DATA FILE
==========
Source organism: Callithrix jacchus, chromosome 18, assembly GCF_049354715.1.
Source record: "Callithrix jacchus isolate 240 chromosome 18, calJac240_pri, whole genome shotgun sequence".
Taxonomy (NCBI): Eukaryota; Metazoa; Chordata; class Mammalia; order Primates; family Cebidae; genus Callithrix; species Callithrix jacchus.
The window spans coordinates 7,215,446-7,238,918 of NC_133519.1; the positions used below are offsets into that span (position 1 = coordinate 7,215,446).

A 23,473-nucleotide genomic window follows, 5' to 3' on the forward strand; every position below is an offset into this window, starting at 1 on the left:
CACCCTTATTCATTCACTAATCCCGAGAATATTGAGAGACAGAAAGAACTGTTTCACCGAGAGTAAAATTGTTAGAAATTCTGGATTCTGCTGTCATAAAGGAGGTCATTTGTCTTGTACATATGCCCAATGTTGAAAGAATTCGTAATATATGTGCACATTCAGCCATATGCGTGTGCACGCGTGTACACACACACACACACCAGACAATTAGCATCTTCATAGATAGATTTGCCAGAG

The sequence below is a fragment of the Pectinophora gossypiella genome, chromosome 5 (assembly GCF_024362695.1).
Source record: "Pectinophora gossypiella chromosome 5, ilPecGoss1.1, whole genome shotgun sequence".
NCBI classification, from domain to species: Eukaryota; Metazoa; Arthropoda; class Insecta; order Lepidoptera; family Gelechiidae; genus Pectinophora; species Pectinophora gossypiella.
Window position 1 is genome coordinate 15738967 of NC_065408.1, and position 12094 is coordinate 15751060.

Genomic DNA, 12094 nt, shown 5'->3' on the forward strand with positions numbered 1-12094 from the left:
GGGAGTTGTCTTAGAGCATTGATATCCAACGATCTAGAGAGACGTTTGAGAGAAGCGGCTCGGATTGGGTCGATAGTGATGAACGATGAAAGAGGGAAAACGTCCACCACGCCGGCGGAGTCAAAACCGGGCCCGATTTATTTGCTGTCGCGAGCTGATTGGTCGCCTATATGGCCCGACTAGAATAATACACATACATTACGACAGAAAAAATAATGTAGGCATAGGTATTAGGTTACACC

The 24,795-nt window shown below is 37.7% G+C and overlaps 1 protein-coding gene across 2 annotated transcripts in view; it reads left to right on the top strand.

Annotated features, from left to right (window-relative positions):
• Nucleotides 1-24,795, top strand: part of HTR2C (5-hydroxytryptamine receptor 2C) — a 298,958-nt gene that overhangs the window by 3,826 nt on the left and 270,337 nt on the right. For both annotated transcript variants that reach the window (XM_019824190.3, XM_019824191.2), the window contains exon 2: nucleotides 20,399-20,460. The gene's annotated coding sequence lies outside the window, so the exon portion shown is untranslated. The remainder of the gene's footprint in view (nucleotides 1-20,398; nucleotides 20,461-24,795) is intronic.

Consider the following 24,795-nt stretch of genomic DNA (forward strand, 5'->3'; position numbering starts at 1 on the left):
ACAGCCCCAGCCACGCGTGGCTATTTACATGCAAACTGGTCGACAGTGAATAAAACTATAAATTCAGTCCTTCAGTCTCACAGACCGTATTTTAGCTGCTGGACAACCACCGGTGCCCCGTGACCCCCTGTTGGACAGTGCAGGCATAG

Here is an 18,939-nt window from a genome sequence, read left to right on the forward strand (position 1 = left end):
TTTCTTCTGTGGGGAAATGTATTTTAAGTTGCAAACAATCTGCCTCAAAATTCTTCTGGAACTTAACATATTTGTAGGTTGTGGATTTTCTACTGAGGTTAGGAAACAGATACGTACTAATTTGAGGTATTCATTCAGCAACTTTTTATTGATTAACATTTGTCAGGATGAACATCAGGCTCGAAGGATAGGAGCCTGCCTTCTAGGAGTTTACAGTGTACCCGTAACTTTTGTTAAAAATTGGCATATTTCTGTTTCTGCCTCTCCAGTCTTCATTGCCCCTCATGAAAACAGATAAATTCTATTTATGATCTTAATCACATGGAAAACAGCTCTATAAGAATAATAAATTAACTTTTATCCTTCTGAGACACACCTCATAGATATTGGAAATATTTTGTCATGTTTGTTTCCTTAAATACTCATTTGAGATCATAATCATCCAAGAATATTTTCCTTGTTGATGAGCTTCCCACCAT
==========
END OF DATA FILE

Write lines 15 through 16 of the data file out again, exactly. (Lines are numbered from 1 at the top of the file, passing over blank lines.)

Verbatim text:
• Nucleotides 1-24,795, top strand: part of HTR2C (5-hydroxytryptamine receptor 2C) — a 298,958-nt gene that overhangs the window by 3,826 nt on the left and 270,337 nt on the right. For both annotated transcript variants that reach the window (XM_019824190.3, XM_019824191.2), the window contains exon 2: nucleotides 20,399-20,460. The gene's annotated coding sequence lies outside the window, so the exon portion shown is untranslated. The remainder of the gene's footprint in view (nucleotides 1-20,398; nucleotides 20,461-24,795) is intronic.

Consider the following 24,795-nt stretch of genomic DNA (forward strand, 5'->3'; position numbering starts at 1 on the left):